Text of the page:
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Politics and Government

Central New York orchestra soars to new heights despite concern in cuts to funding

Symphoria.JPG
Tom Magnarelli
/
WRVO News
Musicians from Symphoria at rehearsal.

Symphoria, the professional orchestra of central New York, has announced new details on its upcoming fifth season. The orchestra is becoming more popular, but there are concerns over possible cuts to federal funding of the arts.

The orchestra tuned their instruments and prepared for a rehearsal of their show, "Superheroes & Villains of the Silver Screen," on Thursday. Conductor Sean O’Loughlin, a native of Syracuse, entered the stage and shook the hand of the first chair, the leader of the first violin section, as customary.

“This brings out the total kid in me and I think the kid in everyone,” O'Loughlin said.

O’Loughlin said symphonies don’t just play Beethoven, Bach and Mozart. Symphoria has made it a priority to connect young people to the orchestra; those 18 years old and under can go to regular season performances for free. That is just one of the things Symphoria is able to do with the help of federal funding.   

“You can’t go to a movie theater these days and not hear an orchestra it seems so why not bring it to the stage, bring the orchestra to them?” O'Loughlin asked.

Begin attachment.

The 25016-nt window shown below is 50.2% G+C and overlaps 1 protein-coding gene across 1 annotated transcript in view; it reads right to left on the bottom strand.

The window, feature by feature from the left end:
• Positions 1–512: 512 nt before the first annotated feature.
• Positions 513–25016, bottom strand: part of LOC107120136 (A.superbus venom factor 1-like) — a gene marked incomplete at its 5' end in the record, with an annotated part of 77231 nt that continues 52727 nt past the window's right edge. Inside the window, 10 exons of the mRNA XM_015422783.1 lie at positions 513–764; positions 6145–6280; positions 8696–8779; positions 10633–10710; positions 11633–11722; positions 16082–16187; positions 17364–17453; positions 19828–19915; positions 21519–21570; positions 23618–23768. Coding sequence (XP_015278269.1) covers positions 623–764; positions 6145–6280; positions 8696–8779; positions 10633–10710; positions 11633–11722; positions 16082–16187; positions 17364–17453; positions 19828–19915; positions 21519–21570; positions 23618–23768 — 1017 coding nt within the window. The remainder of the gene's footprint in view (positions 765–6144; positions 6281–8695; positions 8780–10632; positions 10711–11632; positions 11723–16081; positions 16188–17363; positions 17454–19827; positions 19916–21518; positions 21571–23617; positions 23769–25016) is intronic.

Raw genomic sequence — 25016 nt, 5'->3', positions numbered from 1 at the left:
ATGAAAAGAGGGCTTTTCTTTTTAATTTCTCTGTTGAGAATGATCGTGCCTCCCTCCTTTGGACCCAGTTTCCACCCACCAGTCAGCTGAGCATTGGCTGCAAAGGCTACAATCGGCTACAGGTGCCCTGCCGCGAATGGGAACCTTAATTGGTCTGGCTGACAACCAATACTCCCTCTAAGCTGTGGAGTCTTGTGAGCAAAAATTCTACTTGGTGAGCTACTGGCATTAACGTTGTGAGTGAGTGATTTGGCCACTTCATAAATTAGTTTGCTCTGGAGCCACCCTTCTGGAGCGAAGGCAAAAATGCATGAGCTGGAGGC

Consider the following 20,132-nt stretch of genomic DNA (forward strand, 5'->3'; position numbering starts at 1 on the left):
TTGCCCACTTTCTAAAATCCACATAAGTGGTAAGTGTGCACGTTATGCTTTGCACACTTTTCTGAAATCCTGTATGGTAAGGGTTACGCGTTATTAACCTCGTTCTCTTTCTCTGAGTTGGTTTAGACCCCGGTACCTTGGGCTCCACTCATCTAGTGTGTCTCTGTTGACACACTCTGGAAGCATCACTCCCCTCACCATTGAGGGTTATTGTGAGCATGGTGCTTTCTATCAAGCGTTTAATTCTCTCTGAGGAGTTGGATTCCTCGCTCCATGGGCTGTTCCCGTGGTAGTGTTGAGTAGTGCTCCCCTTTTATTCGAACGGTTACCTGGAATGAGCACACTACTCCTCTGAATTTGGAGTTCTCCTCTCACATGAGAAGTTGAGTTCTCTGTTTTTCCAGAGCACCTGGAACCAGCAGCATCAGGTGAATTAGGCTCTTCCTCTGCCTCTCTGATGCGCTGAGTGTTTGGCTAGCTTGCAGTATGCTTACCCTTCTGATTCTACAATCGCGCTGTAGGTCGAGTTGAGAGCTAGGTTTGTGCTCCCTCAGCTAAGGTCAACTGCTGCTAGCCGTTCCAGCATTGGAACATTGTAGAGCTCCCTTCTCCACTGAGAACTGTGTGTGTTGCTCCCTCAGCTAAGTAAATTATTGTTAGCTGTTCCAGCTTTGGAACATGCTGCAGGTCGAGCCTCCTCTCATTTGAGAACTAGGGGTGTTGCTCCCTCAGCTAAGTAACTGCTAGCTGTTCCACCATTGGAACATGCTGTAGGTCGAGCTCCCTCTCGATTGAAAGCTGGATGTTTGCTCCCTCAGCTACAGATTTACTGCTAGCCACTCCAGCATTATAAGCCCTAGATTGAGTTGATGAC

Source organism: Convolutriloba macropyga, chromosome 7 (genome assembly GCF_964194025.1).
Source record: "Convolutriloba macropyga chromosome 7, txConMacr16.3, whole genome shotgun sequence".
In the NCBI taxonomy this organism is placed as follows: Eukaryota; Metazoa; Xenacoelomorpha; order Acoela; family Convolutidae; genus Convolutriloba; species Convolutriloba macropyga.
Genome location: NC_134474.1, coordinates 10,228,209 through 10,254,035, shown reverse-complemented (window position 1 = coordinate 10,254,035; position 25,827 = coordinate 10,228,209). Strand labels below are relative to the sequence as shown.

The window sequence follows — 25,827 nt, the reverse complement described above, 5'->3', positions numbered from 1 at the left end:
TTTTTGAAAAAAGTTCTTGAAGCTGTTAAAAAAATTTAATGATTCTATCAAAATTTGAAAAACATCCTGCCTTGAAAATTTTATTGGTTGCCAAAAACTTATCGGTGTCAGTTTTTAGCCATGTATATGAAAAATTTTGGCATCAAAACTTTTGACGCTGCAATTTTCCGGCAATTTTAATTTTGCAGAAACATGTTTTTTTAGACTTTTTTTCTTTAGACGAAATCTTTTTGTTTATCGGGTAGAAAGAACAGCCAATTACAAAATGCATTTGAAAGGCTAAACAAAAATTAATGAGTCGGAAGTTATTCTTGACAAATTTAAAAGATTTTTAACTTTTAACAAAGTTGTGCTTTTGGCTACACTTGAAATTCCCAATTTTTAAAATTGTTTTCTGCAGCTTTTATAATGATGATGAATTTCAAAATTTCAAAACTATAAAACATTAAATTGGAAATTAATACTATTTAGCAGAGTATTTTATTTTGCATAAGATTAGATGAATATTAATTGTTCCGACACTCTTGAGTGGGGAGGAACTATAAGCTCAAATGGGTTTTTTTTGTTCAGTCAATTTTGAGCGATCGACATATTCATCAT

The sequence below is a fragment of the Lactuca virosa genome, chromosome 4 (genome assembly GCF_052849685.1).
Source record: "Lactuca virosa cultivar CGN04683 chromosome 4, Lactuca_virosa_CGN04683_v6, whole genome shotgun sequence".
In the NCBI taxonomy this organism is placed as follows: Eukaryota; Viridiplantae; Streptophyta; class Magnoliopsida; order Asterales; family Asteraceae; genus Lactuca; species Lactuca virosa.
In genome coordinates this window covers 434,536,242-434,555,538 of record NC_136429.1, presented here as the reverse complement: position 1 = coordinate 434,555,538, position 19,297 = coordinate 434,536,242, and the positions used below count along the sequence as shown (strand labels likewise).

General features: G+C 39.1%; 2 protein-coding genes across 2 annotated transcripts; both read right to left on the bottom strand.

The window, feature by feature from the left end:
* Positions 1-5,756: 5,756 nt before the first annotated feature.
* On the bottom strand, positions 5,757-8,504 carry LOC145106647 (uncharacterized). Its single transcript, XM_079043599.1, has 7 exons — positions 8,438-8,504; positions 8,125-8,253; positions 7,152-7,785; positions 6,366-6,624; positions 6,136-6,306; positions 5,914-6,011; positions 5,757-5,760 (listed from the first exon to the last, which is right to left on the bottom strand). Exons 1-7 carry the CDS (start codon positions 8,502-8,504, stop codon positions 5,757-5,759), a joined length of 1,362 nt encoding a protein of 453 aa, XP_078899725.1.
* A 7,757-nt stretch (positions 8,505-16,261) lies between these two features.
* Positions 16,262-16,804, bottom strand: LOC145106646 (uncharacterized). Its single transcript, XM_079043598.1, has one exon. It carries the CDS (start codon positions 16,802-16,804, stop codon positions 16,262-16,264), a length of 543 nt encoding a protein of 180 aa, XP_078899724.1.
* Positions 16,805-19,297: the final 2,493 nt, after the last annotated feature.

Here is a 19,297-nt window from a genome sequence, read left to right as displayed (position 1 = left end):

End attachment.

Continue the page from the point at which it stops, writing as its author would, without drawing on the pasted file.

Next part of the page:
The instruments went quiet and rehearsal began with a familiar song, the "Superman" theme by John Williams.

Managing Director Catherine Underhill said Symphoria is a newer organization, one of only two cooperatives in the country, meaning the musicians are involved in the decision-making process. She said they have a rich legacy from the previous orchestra, which filed for bankruptcy in 2011.  

“The opportunity to rethink, reimagine how an orchestra can most effectively serve its community was really a gift for Symphoria,” Underhill said.

Underhill said ticket sales grew by double-digits in the past two years and they are reaching close to 100,000 people each year across a wide swath of central New York. But ticket sales only account for about one-third of their total budget. Symphoria relies on funding from the New York State Council on the Arts, which gets its funding from the National Endowment for the Arts, an agency up for elimination in President Donald Trump’s proposed budget.

“We could charge a lot more, and we could bring that percentage up, but then we would only be able to make ourselves available to those who have significant resources,” Underhill said.

Underhill said she does not think it will come to that.

"I am confident that we have enough smart people in government who recognize the broad public value of having arts and cultural organizations that present programming, bring people together around the shared experience of the arts, is critically important to the health in our communities,” Underhill said.

Symphoria will hold free performances at parks throughout the region in July. Their new season will include classic symphonies, violin concertos celebrating the 200th anniversary of the Erie Canal, as well as music from Disney and Broadway.

“Superheroes & Villains of the Silver Screen,” performs this weekend in Syracuse at the Crouse-Hinds Theater.